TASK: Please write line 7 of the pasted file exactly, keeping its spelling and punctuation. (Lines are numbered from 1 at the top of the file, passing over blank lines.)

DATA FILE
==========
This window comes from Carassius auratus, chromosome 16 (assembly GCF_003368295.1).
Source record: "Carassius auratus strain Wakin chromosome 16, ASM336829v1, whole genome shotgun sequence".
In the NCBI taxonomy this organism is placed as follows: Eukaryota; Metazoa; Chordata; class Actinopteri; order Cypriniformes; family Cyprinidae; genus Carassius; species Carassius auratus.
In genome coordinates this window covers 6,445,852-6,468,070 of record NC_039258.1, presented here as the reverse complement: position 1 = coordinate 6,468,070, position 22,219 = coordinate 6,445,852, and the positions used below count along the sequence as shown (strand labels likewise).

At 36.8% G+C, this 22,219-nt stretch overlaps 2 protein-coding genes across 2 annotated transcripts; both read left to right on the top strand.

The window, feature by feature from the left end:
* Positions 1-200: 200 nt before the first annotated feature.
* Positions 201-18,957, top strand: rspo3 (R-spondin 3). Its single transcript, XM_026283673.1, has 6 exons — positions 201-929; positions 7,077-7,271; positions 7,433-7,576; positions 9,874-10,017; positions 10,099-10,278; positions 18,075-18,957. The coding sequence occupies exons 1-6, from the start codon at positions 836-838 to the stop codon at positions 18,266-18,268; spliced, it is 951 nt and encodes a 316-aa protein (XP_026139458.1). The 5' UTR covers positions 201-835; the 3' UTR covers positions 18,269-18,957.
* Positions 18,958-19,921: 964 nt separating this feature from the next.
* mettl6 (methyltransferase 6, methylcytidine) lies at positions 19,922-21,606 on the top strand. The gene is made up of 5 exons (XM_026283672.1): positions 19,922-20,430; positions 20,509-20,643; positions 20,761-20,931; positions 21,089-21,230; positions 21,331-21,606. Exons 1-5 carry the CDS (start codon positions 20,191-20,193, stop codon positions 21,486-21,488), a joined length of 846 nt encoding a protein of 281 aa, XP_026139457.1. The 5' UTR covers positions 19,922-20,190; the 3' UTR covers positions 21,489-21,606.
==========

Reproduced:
* Positions 1-200: 200 nt before the first annotated feature.